How will Facebook's cable transform Africa?

In recent weeks, social media tech giant Facebook has announced that it is commencing a gigantic new ‘2Africa’ project to build a 37,000km (23,000-mile) undersea cable encircling the perimeter of Africa, which will deliver fast internet services to 16 of the continent’s countries.

 

The company aims to bring its platform to millions of young Africans in particular who currently have no access to social media technology.

 

The project will be constructed in partnership with a multitude of global tech companies, including Orange, Vodafone, MTN and China Mobile. Upon completion, the submarine cable will be the longest of its kind in the world – almost as long as the circumference of the planet. It will connect 23 countries in all, including several in Europe and the Middle East.

 

Why is this super-cable being built? The answer is that, at present, Africa is seriously lacking internet connectivity, with just one quarter of its population having access to the web. In other words, the sub-ocean cable will deliver urgently needed capacity, reliability and redundancy to previously unserved Africans.

 

The project is part of a larger enterprise – Facebook’s ambitious aim to construct, as the company blog puts it, an “open and inclusive ecosystem” that will “bring people online to a faster internet”.

 

This will be the first undersea data infrastructure project to connect Africa’s East and West coasts, opening up a multiplicity of new connection paths in the process.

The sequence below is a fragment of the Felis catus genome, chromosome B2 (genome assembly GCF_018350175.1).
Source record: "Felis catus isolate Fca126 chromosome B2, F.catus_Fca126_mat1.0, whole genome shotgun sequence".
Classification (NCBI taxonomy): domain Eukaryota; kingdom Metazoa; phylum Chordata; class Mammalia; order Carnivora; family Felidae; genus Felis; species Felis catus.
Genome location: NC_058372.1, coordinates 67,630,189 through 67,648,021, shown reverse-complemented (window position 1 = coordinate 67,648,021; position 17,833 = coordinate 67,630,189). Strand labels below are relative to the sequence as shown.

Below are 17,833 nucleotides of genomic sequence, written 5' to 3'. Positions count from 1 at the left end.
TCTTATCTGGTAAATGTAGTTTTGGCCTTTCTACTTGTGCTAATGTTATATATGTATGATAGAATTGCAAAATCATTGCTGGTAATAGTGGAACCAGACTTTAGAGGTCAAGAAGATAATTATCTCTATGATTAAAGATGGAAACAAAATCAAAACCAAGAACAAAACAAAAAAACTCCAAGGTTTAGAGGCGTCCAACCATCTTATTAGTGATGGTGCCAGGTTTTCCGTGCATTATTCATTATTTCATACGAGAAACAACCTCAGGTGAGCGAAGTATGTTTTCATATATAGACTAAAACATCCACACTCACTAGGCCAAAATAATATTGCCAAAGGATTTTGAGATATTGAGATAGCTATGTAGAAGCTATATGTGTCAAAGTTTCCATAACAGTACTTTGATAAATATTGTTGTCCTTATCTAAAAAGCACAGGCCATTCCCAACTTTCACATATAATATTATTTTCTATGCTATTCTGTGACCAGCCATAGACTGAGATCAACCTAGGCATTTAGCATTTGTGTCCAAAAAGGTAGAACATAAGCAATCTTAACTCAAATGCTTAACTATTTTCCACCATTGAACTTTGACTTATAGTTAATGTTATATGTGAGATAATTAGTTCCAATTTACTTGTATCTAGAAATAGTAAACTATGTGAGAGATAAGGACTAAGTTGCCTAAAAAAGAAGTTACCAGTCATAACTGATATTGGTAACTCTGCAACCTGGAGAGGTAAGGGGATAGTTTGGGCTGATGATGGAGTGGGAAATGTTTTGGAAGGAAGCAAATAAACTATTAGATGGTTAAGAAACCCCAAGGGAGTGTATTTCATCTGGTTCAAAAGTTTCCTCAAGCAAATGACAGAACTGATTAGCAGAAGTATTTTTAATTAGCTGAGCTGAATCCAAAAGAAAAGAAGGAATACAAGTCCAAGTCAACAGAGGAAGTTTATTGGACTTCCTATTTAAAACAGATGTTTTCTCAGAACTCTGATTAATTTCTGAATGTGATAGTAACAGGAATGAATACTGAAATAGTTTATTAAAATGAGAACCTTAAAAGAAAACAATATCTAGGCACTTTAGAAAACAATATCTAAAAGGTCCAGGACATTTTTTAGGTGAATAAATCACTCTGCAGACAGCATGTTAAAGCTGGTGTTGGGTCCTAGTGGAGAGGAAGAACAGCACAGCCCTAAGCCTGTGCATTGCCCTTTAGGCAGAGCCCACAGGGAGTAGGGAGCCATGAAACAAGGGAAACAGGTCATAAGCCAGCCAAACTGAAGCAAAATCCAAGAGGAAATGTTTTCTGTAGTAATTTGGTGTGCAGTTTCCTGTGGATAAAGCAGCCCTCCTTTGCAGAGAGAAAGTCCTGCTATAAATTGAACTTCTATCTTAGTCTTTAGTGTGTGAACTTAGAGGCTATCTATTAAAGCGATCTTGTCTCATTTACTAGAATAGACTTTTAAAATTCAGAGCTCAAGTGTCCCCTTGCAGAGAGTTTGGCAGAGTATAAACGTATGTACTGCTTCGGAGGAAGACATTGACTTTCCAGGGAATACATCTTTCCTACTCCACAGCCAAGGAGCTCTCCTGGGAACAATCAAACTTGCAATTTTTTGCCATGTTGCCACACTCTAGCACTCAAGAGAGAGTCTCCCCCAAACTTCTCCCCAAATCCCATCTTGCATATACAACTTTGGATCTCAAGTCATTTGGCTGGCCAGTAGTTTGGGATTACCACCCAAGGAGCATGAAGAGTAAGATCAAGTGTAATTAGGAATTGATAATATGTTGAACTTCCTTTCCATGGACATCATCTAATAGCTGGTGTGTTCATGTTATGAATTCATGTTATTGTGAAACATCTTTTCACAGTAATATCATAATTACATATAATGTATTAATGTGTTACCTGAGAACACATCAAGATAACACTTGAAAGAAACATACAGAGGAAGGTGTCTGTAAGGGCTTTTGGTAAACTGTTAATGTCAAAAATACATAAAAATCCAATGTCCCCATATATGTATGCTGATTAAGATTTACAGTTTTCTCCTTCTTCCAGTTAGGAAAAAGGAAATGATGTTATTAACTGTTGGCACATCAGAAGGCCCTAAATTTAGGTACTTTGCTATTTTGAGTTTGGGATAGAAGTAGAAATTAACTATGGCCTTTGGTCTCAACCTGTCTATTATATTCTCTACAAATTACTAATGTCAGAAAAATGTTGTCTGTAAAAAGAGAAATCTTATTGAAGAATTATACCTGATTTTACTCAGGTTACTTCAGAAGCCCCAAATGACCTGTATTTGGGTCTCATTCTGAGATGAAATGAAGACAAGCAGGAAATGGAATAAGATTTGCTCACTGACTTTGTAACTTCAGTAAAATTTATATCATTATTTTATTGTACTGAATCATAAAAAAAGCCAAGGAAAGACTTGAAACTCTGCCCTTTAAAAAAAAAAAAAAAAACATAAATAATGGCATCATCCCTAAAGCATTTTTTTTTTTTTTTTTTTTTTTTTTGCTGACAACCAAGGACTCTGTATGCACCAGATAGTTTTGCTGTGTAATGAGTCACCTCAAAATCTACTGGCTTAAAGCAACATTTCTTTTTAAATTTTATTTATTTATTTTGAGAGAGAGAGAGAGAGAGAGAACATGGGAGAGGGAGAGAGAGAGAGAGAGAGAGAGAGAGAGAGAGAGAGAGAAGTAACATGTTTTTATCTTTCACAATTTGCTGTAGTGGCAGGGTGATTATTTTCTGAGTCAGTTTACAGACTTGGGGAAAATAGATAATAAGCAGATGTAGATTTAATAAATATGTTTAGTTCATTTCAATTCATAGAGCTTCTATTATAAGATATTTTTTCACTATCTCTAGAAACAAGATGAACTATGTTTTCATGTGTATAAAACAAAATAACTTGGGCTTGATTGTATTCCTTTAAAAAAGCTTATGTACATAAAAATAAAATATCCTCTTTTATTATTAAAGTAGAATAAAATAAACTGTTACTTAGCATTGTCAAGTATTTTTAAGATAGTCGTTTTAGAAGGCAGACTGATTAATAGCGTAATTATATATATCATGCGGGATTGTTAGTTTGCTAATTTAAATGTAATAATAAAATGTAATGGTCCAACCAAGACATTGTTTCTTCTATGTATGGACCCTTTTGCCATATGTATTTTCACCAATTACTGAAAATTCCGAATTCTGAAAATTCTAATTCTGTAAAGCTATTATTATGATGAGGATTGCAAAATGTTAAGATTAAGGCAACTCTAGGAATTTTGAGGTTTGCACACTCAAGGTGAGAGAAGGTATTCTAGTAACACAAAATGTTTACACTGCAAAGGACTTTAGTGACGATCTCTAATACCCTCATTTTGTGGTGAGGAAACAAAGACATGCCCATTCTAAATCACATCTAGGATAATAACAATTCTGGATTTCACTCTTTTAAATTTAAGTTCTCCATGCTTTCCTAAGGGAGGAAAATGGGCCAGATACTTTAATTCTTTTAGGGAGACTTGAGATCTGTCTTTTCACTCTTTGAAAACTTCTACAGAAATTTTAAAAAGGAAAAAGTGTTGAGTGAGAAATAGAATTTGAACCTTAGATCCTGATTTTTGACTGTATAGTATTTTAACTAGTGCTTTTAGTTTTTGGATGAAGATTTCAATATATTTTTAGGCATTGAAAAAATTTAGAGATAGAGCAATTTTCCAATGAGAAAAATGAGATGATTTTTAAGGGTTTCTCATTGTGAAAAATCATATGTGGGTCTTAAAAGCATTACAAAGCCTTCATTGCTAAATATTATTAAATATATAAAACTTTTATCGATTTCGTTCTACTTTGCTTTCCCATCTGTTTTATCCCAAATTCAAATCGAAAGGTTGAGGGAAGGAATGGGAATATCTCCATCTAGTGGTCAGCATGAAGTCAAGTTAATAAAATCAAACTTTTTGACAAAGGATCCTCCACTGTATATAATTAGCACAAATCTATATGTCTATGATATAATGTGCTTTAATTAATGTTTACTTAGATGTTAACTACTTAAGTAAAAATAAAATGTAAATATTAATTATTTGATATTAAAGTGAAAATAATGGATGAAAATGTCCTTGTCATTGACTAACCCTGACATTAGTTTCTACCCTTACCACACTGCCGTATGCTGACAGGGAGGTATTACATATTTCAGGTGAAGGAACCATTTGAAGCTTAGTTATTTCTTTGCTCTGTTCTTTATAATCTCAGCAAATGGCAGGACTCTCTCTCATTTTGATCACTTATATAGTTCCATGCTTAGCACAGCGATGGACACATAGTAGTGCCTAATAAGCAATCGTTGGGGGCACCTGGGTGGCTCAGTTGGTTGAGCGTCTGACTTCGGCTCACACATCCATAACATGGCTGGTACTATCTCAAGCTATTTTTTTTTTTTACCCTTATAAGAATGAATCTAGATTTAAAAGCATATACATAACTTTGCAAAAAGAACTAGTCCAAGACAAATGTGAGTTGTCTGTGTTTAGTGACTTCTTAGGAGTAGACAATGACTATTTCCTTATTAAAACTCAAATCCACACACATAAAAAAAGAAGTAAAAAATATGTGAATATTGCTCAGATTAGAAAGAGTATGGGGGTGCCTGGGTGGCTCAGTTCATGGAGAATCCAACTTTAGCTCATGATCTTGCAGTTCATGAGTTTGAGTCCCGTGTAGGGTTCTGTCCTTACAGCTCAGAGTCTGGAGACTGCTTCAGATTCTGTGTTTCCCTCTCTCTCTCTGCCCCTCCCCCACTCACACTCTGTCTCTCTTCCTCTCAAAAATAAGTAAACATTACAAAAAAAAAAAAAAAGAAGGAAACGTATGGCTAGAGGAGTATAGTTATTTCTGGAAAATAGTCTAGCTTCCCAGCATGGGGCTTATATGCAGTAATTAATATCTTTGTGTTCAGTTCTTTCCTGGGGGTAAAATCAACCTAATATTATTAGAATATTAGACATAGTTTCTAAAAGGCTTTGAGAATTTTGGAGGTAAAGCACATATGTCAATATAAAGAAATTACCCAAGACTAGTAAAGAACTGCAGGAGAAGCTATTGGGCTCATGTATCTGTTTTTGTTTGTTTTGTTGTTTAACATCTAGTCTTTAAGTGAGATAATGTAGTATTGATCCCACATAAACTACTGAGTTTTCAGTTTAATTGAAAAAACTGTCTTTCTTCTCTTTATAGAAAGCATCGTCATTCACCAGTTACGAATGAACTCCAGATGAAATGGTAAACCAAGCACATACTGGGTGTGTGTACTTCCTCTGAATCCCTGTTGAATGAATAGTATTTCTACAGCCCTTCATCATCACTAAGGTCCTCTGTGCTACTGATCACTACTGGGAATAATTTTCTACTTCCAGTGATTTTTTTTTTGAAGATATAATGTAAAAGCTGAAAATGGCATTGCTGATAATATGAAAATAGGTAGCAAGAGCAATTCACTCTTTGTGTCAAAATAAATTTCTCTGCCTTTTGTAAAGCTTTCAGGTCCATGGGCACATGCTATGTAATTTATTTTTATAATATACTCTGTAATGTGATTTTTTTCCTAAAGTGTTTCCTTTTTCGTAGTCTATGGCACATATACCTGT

Facebook is simultaneously working on a new cable link between the Red Sea and the Mediterranean – the first such connection in a decade.

 

Explaining that the connection will be the first of its kind and scale to utilise a novel aluminium conductor designed for undersea cable systems, the company said in a statement:

 

“In addition, we have doubled the maximum eight fibre pairs supported by older technology for significantly more resource-efficient fibre optic cable by implementing Spatial Division Multiplexing (SDM1) technology...with up to 16 fibre pairs, 2Africa will allow for far greater capacity.”

 

To protect the new cable from destructive external events, such as passing ships dropping anchor or violent deep-sea turbulence damaging the fibre optic cables, engineers will sink the cable beneath the ocean floor a full 50% deeper than the standard burial depth of up to 3 metres. Given that these events are surprisingly frequent – occurring on average 100 times a year – and can result in country-wide outages, this seems a shrewd and necessary precaution.

 

Facebook says that the COVID-19 pandemic has served to underscore the vital importance of this project as it will allow Africans to join the billions of people across the world who are able to mitigate the impact of lockdown policies via reliable internet connections that enable them to continue their work, maintain their schooling and education, and remain in touch with their friends and loved ones.

 

The company statement continued: “2Africa will be not only an important element for advancing connectivity infrastructure across the African continent, but also a major investment that comes at a crucial time for economic recovery.”

 

The cost of the project has been estimated by Bloomberg to be in the region of $1bn (£820m) and will open enormous opportunities for technology firms and other businesses seeking to tap the continent’s 1.3 billion-strong population. That’s a lot of potential customers.

 

As the director of Vodafone Carrier Services, Nick Gliddon, put it, Africa will soon become an integral member of a modern digital society, able to benefit from services requiring vast data transfers such as video steaming and cloud services.

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